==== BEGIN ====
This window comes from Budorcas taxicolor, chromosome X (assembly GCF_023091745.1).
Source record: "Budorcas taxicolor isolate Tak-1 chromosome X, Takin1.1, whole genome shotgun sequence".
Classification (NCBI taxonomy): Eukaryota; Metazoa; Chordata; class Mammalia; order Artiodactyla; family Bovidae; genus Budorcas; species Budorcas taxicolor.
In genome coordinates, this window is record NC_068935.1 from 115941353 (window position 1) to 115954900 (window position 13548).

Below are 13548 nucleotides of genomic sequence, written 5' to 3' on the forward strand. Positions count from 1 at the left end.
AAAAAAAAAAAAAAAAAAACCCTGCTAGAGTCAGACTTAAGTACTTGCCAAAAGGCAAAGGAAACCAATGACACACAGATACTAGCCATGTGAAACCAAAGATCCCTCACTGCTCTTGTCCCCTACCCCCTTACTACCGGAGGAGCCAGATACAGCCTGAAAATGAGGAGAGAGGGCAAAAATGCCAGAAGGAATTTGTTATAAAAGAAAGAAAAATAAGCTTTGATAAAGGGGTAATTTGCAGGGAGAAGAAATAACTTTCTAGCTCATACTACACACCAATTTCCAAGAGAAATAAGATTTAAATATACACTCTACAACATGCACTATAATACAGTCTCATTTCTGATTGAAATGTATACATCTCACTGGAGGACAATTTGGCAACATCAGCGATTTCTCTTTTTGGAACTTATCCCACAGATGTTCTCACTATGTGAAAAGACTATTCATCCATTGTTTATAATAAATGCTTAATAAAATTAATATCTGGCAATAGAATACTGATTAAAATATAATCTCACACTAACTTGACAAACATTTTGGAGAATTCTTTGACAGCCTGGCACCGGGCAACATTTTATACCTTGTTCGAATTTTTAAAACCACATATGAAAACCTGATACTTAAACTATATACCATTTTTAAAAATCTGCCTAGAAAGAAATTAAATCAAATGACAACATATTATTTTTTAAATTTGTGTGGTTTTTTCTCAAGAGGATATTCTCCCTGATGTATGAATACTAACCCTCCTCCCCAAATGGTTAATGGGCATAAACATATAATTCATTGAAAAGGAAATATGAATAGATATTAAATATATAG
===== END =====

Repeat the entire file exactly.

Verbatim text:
This window comes from Budorcas taxicolor, chromosome X (assembly GCF_023091745.1).
Source record: "Budorcas taxicolor isolate Tak-1 chromosome X, Takin1.1, whole genome shotgun sequence".
Classification (NCBI taxonomy): Eukaryota; Metazoa; Chordata; class Mammalia; order Artiodactyla; family Bovidae; genus Budorcas; species Budorcas taxicolor.
In genome coordinates, this window is record NC_068935.1 from 115941353 (window position 1) to 115954900 (window position 13548).

Below are 13548 nucleotides of genomic sequence, written 5' to 3' on the forward strand. Positions count from 1 at the left end.
AAAAAAAAAAAAAAAAAAACCCTGCTAGAGTCAGACTTAAGTACTTGCCAAAAGGCAAAGGAAACCAATGACACACAGATACTAGCCATGTGAAACCAAAGATCCCTCACTGCTCTTGTCCCCTACCCCCTTACTACCGGAGGAGCCAGATACAGCCTGAAAATGAGGAGAGAGGGCAAAAATGCCAGAAGGAATTTGTTATAAAAGAAAGAAAAATAAGCTTTGATAAAGGGGTAATTTGCAGGGAGAAGAAATAACTTTCTAGCTCATACTACACACCAATTTCCAAGAGAAATAAGATTTAAATATACACTCTACAACATGCACTATAATACAGTCTCATTTCTGATTGAAATGTATACATCTCACTGGAGGACAATTTGGCAACATCAGCGATTTCTCTTTTTGGAACTTATCCCACAGATGTTCTCACTATGTGAAAAGACTATTCATCCATTGTTTATAATAAATGCTTAATAAAATTAATATCTGGCAATAGAATACTGATTAAAATATAATCTCACACTAACTTGACAAACATTTTGGAGAATTCTTTGACAGCCTGGCACCGGGCAACATTTTATACCTTGTTCGAATTTTTAAAACCACATATGAAAACCTGATACTTAAACTATATACCATTTTTAAAAATCTGCCTAGAAAGAAATTAAATCAAATGACAACATATTATTTTTTAAATTTGTGTGGTTTTTTCTCAAGAGGATATTCTCCCTGATGTATGAATACTAACCCTCCTCCCCAAATGGTTAATGGGCATAAACATATAATTCATTGAAAAGGAAATATGAATAGATATTAAATATATAG